It's night time here in Athens as I head off to the city center on my motorcycle. Even though temperatures are at ten degrees Celsius, for Athenians, which are unused to the chilly weather, this means "Siberian cold."
I detect a distinct smell as my throat burns. I cough from time to time and tears stream from my eyes. I am headed to the highest peak of Lykavittos in the city center. Athens is undergoing a visible change as a city which used to have sunny skies following any given day of harsh weather.
The view is reminiscent of Ankara in the 1970's and Athens in the 1980's. There is a thick layer of smog over the metropolis. The revisiting by Athens to this level of air pollution 30 years later is a result of the government's additional taxes on heating and natural gas in an attempt to fill the state's cash register in this economic crisis. With salaries dropped for the majority of Athenians, citizens are now seeking out any means of economic savings. When diesel prices, which were at 0.50 euros a liter in 2009, hiked up to 1.40 euros a liter, the city's residents began to revisit a more traditional style of heating by way of burning wood and coal in heating stoves.
The government's additional taxes on diesel gas has only resulted in halting sales as Athenians shift towards more conventional methods of heating with stoves and fireplaces and as a result the nation's tax revenue has remained far below the anticipated 1.1 billion euros.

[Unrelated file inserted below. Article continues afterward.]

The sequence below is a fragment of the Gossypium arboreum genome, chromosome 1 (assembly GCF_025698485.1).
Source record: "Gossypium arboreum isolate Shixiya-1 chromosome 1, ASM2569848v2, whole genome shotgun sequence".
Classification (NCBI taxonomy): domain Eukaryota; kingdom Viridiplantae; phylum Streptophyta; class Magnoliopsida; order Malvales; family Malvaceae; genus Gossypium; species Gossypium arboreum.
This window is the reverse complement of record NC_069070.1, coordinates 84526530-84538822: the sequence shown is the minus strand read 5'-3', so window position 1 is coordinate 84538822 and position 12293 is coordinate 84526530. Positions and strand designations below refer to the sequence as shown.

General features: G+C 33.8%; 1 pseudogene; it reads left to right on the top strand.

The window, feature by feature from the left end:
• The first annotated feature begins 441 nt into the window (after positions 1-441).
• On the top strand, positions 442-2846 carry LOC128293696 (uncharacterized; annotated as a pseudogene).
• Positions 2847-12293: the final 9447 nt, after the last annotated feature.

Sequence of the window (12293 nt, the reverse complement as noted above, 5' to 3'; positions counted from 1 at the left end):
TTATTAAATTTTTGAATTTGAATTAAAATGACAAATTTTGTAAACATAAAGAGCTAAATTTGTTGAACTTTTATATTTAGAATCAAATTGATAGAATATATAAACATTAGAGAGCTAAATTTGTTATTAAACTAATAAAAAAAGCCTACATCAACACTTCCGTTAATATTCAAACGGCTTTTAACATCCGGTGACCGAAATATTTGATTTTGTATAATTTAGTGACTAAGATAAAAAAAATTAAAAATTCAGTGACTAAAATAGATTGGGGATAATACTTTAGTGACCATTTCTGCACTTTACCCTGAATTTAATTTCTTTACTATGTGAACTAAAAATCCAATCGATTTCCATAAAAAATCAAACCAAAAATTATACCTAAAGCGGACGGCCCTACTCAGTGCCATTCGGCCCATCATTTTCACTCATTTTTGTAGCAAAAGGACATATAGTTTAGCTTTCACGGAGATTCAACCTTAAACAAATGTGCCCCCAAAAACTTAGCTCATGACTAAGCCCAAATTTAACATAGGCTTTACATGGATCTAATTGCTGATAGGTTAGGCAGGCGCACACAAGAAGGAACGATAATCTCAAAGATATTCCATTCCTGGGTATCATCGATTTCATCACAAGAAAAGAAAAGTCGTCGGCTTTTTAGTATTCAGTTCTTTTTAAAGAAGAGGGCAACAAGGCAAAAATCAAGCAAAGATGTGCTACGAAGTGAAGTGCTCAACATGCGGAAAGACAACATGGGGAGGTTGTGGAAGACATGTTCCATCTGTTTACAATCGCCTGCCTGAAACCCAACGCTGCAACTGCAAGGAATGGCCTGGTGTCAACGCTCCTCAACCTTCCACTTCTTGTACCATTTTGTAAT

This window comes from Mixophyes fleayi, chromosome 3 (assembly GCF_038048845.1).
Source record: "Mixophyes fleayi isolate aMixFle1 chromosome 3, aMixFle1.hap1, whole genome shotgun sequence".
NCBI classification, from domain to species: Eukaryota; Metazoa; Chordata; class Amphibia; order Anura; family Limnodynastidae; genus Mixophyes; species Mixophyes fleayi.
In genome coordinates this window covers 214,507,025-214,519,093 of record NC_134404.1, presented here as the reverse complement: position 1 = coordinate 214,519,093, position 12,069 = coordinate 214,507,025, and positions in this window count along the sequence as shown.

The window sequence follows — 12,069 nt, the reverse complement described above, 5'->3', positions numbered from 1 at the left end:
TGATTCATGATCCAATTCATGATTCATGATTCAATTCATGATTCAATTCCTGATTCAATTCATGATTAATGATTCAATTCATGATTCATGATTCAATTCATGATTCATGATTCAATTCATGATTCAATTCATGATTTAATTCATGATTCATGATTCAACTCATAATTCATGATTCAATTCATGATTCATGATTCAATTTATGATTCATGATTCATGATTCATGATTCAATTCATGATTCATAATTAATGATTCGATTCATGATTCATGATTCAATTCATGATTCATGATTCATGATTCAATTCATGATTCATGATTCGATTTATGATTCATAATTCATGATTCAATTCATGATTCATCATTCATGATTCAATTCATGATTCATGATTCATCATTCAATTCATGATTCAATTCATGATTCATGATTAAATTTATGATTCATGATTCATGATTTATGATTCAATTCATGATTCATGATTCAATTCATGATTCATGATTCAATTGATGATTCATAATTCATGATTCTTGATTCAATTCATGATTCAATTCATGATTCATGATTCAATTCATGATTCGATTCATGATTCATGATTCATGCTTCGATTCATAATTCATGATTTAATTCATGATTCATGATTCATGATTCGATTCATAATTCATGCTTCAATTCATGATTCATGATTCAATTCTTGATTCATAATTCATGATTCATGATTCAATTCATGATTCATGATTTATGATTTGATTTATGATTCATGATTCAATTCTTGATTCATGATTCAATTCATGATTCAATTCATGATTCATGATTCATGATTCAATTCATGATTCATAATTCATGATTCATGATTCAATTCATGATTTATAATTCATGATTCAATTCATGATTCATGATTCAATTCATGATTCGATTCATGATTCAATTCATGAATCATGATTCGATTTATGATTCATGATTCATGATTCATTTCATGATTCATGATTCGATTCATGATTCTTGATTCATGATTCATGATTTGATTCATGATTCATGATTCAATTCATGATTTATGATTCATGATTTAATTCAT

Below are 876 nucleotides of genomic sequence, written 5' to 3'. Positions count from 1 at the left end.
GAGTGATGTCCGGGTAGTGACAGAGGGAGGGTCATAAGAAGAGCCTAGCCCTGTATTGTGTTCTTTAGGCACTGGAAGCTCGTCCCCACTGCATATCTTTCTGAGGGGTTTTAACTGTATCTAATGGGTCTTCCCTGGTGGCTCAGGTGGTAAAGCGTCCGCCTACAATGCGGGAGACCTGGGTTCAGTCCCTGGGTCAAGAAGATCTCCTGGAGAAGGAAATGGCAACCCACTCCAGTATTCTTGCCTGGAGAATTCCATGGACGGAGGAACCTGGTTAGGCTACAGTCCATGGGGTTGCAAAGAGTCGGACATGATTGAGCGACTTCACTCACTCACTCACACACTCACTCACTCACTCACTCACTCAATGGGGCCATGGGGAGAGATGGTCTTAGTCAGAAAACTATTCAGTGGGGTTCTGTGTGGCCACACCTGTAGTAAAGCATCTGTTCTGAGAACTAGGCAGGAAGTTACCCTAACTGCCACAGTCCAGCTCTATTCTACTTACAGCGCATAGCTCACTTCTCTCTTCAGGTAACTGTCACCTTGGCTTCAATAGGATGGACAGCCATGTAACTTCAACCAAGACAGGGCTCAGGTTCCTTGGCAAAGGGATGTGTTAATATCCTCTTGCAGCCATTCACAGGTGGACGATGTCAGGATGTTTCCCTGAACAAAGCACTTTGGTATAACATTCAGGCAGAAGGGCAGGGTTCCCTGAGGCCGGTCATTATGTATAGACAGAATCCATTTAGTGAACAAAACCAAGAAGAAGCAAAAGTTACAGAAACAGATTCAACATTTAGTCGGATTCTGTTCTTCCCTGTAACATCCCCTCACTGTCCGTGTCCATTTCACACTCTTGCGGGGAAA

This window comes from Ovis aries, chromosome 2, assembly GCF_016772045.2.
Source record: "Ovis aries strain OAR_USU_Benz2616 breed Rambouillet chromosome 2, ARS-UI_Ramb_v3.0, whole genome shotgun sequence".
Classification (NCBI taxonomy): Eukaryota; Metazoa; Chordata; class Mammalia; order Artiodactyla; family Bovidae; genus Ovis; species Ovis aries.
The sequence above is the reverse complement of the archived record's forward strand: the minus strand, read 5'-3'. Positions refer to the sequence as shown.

Price hikes on electricity has made electrical heating also an undesirable option and instead Athenians are now filling their fireplaces or what used to be 'decorative' stoves left over from generations past as the 'wood burning culture' was abandoned in the cities and left to the villages, with anything they can find, including all sorts of wood, timber and even painted doors and window frames. According to specialists, when this sort of wood is burned without proper expertise, it can release dangerous particles that are harmful for both human health as well as the atmosphere.
A RETURN TO STOVES AND FIREPLACES
Experts say that a fireplace or stove is only capable of heating 12 percent of a home. This means that not only did the government fail in reaping their desired result from tax hikes, but those who are choosing to burn wood in stoves instead of purchasing fuel are now not only still freezing but they are also creating air pollution. Meanwhile, there is also a rise in fuel smuggling.
The current demise in air quality in Athens is now being closely scrutinized by the European Union. According to EU norms, the acceptable level of carbon monoxide should be between 35 percent and 50 milligrams. In some areas of Athens this rate has soared to 250 milligrams. Should the air pollution continue to remain at this rate, it would not be a great surprise if Greece may soon be also faced with a heavy financial fine from the EU Commission.
This is a translation of an article originally written by Stelyo Berberakis.
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